Fornication Pantaloons (updated)


Can we all agree that this is an abominable Gentile fashion? Because Brigham Young certainly can.

For the last year or so, the last page of The Atlantic  has been a column called “The Big Question,” where various notable people answer a question posed by the magazine. In September, it asked: “What is the most significant fashion innovation in history?” In Jennifer Barnett’s mind, the runner-up was buttons down the front of men’s pants in the 1830s. Which is how this question ties into Mormonism: Barnett says that this innovation “prompted Brigham Young to denounce them as ‘fornication pantaloons.'”

I had two reactions when I read this. The first was that those two words, put together, may be the greatest phrase in the history of clothing. The second, though, was skepticism. That sounds like too good a story to actually verify. 

So I tried to verify it. And one of the first sites I came across was Greg Call’s exploration of this same question eight years ago, when the New York Times also attributed “fornication pantaloons” to Brigham Young. Neither he nor his commenters were able to verify the phrase; apparently, they discovered, it was popularized by a couple books on the history of jeans and of fashion. Though the former cited the latter, the latter didn’t cite anything. Their sleuthing ultimately decided that it was based on something Heber C. Kimball said, misattributed to Brigham Young.

Eight years later, the internet has lots of additional documents on it. And, it turns out, there’s a decent reason to attribute it to Brigham Young: the Mormon Expositor.

I don’t know much about the Mormon Expositor; it is surprisingly Google-proof. It only published a single issue in 1875. Wilfred H. Munro claims that it published discourses, the language of which was so coarse that they weren’t recorded in the Journal of Discourses.[fn1]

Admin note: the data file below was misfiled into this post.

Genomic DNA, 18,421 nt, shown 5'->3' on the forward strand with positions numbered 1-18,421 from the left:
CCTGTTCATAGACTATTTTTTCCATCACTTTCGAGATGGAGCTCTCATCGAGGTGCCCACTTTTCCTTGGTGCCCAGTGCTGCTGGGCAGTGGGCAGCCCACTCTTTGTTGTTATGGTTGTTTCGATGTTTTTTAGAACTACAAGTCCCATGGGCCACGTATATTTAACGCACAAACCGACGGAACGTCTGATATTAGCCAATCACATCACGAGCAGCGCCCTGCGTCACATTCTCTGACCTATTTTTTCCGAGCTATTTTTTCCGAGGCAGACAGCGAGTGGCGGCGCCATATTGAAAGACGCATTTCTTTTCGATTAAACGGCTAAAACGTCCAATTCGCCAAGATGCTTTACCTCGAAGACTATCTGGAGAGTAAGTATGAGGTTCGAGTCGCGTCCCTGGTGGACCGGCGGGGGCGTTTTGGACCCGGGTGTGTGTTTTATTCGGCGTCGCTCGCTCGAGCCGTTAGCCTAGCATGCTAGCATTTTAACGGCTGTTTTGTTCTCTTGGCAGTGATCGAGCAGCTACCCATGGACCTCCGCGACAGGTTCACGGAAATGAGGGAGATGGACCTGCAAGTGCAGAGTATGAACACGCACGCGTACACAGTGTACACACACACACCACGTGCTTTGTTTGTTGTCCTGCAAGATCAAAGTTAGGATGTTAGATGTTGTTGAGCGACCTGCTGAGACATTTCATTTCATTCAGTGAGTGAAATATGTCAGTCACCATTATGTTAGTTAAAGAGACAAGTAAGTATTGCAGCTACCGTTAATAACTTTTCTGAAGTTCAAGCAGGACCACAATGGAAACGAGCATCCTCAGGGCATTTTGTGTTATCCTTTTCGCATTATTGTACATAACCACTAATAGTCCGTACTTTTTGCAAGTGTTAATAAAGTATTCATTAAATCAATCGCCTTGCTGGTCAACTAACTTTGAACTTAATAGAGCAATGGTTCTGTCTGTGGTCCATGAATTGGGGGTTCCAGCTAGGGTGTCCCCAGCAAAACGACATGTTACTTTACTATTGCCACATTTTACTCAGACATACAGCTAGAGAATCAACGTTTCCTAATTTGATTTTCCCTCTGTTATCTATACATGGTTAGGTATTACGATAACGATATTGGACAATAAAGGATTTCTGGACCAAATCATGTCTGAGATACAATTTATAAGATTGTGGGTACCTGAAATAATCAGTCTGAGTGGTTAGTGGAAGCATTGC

And, on its front page, it quotes Brigham Young, in an undated and unlocated sermon, as condemning Gentile fashion. In relevant part (for our purposes), he (allegedly) says:

There are those fornication pantaloons, made on purpose for whores to button up in front. My pantaloons button up here (showing how), where they belong, that my secrets, that God has given unto me, should not be exposed.

Did Brigham Young actually say this? I kind of hope so, because it is tremendously awesome. Of course, I’m not sure how credible a source the Mormon Expositor is, and the lack of specificity as to where and when it was delivered makes me at least a little skeptical. But, eight years after the first exploration, the internet (with a massive assist from the Library of Congress) has provided a real live 19th-century source for the best phrase ever, “fornication pantaloons.”[fn2]

Update: Over at Keepapitchinin, Ardis has posted the scan of the full “issue” of the Mormon Expositor, and some additional commentary/background. Did Brigham Young say “fornication pantaloons”? Maybe, but, it appears, the attestation is weak at best.

[fn1] p. 9

[fn2] In context, it’s almost certain that his objection was less sartorial, and even less a matter of public morals, than it was an objection to the Utah Saints adopting Eastern fashions and purchasing from the Gentiles (and thus draining money from Utah).


  1. In honor of BY, today I shall don my Levis button-fly Fornication Pantaloons- even more scandalously, as a woman! So awesome.

  2. The fact that “Mormon Expositor” is practically google–proof is an important point. It was not a real newspaper, but a single “issue” tract that was printed in newspaper format, filled with other dubious “news.” Think of it as a 19th century Onion prequel.

  3. Ardis, I figured as much. Still, even if Brigham Young didn’t say it, he certainly should have!

  4. (My interest, honestly, was mostly to see if the phrase came out of whole cloth in the 20th century, or if there was a way to tie it in to the 19th century and Brigham Young, even if dubiously.)

  5. Beep beep.

  6. J. Stapley says:

    This is fun stuff. And that old post from Greg was sure a walk down memory lane.

  7. “My pantaloons button up here (showing how), where they belong, that my secrets, that God has given unto me, should not be exposed.”

    So awesome. I could see Colbert saying that. Well played, C19 version of The Onion.

  8. This post makes me so happy. Ardis’s revelation makes it better. All is right and just in the world.

  9. Just read the entire Expositor; thanks for the link. Its use in The Atlantic and NYT is reminiscent of the Chinese media republishing a story from The Onion about North Korea.

    Besides Brigham Young, the people named may not mean much to many people, but it is interesting to note who was being lampooned.